Administration announces removal of Principal Scholarship Award

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Principal Allyson Mizoguchi recently announced the removal of the Principal Scholarship Award, which has been in existence since the beginning of the Underclassman Awards.

The award had been given out every year prior to this one. Yet, this year, the administration made the decision to remove the award.

The Principal Scholarship Award was given to students who received at least a 3.6 GPA each consecutive quarter of their high school career.

Mizoguchi and the administration at Wayland decided on this removal for specific reasons.

“There are students who for their second quarter of freshman year get a 3.58, and that forever disqualifies them from ever getting this award,” Mizoguchi said. “We definitely don’t mean to diminish the exceptional achievement that is for students who do meet that bar, but we’re also mindful of all of the circumstances and situations that make it really challenging for students to meet that bar and also to sustain that bar.”

Mizoguchi has specific ways that she and the administration want Wayland High School to be viewed. She believes that this award doesn’t properly represent WHS.

“It’s about sustaining that GPA quarter after quarter after quarter,” Mizoguchi said. “We just think it’s not keeping with the spirit of what we do around here, which is that it is okay to fail and it’s okay to falter. These failures shouldn’t forever disqualify you from getting this award.”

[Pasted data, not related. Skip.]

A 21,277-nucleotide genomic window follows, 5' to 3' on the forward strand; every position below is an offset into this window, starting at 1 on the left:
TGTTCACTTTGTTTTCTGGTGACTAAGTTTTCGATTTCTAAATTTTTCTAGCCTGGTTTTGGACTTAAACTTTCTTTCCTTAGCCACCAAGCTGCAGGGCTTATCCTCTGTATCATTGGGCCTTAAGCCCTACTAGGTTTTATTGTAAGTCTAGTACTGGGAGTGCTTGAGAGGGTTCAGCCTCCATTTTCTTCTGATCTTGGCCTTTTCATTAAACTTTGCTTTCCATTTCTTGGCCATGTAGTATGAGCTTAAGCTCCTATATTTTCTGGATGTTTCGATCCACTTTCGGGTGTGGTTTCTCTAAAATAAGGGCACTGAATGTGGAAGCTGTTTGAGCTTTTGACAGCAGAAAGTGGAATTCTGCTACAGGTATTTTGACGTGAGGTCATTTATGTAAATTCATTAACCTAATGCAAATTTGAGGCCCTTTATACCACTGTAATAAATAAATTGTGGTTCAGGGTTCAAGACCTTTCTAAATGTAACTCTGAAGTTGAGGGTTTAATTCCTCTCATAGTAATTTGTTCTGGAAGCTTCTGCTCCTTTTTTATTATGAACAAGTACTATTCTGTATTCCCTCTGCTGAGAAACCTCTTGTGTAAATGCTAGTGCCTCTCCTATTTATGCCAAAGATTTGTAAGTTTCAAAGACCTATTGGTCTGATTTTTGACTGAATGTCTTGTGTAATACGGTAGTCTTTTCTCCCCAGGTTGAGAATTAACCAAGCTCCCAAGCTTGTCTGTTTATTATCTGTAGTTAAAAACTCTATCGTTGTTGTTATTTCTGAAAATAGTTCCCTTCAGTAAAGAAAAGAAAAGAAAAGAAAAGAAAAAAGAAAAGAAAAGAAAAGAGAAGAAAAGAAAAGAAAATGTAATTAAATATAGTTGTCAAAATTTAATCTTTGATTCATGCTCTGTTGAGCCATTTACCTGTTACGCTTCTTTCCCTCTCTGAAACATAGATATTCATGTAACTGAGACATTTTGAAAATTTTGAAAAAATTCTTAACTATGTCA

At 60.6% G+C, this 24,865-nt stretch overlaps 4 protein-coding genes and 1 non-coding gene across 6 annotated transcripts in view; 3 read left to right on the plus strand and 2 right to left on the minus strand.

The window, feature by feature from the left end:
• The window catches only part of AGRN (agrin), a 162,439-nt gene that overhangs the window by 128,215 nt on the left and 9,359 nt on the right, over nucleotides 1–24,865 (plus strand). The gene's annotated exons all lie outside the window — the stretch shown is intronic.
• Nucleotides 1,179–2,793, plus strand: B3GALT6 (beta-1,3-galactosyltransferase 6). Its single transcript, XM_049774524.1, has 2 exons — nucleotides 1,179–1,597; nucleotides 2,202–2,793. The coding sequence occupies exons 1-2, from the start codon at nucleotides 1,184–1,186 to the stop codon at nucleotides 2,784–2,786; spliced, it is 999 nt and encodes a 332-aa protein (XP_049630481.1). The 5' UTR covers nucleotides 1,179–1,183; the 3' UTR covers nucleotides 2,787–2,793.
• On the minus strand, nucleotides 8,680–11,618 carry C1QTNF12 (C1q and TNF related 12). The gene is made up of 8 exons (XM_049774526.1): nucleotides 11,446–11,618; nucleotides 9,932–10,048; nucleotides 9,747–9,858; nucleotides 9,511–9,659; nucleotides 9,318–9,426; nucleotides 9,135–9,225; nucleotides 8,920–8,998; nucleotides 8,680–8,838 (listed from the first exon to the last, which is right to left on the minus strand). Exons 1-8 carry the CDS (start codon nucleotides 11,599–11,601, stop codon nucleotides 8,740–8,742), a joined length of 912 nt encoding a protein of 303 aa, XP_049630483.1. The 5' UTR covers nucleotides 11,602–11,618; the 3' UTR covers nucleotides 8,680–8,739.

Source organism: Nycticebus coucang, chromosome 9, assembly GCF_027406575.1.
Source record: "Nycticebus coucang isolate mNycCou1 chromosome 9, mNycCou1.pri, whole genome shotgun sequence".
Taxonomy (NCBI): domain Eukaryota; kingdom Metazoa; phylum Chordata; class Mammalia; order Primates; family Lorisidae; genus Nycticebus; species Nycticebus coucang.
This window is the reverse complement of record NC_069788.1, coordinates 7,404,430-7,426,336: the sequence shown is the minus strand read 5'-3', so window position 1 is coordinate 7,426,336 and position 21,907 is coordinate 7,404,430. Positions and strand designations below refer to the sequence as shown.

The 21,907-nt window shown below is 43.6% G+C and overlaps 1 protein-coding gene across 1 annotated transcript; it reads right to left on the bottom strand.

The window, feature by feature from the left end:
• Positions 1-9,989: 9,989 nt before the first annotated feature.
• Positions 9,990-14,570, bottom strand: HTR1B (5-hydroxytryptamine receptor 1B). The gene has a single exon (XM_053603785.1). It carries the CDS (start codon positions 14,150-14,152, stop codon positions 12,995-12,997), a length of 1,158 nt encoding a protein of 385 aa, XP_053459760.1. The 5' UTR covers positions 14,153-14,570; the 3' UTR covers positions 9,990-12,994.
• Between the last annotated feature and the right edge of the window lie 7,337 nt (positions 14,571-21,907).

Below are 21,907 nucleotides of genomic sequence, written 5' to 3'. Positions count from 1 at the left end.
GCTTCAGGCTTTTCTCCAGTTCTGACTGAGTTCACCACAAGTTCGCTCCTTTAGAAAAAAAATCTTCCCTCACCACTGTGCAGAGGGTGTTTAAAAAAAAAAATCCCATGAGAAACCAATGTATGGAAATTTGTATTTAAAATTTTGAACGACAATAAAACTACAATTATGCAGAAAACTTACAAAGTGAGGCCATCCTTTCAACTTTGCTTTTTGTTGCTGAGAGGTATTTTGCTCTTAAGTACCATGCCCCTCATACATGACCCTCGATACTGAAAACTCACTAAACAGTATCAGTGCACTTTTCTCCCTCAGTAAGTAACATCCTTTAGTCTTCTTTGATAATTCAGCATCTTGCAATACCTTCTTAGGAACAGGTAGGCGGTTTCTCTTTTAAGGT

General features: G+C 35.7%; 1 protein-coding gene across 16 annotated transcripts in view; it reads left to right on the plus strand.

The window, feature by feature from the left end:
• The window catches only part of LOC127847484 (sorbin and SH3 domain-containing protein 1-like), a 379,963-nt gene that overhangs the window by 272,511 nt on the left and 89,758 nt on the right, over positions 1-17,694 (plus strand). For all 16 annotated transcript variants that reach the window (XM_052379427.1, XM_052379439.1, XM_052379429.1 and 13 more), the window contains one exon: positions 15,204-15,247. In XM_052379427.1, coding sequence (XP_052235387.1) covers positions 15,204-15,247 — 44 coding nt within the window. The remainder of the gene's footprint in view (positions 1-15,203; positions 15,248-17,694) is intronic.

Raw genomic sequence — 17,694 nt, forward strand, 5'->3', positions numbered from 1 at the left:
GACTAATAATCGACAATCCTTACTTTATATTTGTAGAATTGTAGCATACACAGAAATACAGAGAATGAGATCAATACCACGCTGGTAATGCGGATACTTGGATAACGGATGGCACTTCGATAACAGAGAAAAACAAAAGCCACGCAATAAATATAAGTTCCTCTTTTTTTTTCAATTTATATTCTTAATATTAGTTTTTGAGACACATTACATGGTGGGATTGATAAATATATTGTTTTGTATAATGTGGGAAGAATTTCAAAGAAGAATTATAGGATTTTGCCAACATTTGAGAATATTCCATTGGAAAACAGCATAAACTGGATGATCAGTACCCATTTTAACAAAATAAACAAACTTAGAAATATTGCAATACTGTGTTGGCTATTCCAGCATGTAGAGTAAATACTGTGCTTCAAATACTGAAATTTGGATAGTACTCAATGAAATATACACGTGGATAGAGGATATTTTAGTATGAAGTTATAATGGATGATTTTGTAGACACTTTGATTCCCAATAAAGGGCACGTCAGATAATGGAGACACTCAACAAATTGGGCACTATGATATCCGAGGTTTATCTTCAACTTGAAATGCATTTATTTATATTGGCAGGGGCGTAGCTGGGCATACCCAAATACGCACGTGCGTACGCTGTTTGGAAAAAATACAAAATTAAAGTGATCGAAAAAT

Students have had mixed feelings towards the removal of the Principal Scholarship Award.

“I don’t have a strong preference towards the removal of the Principal Scholarship Award, but I thought the award was a nice idea because it rewarded students who worked hard all year,” sophomore Amanda Armstrong said.

Armstrong is not concerned, however, that removing the award will diminish student motivation.

“The removal of the award has not depleted my motivation to do well,” Armstrong said. “This award should not be a student’s motivation, but rather their motivation should be to do well so they can have the best opportunities later in life.”

Some students believe that the prerequisites for this award may not have been fair.

“A student has to get a 3.6 GPA unweighted, so some students in all honors classes might not have gotten the award, but someone in all college classes might have,” Armstrong said.

Mizoguchi supports recognizing students’ accomplishments, but she also believes in giving out awards that she stands behind.

“We believe in celebrating students; we believe that it’s really impressive when you achieve that bar quarter after quarter,” Mizoguchi said. “But there are so many other factors at play that again we sort of had to make that difficult decision. I would imagine there are people who are dissatisfied with this, but I believe that we have to do what we believe in.”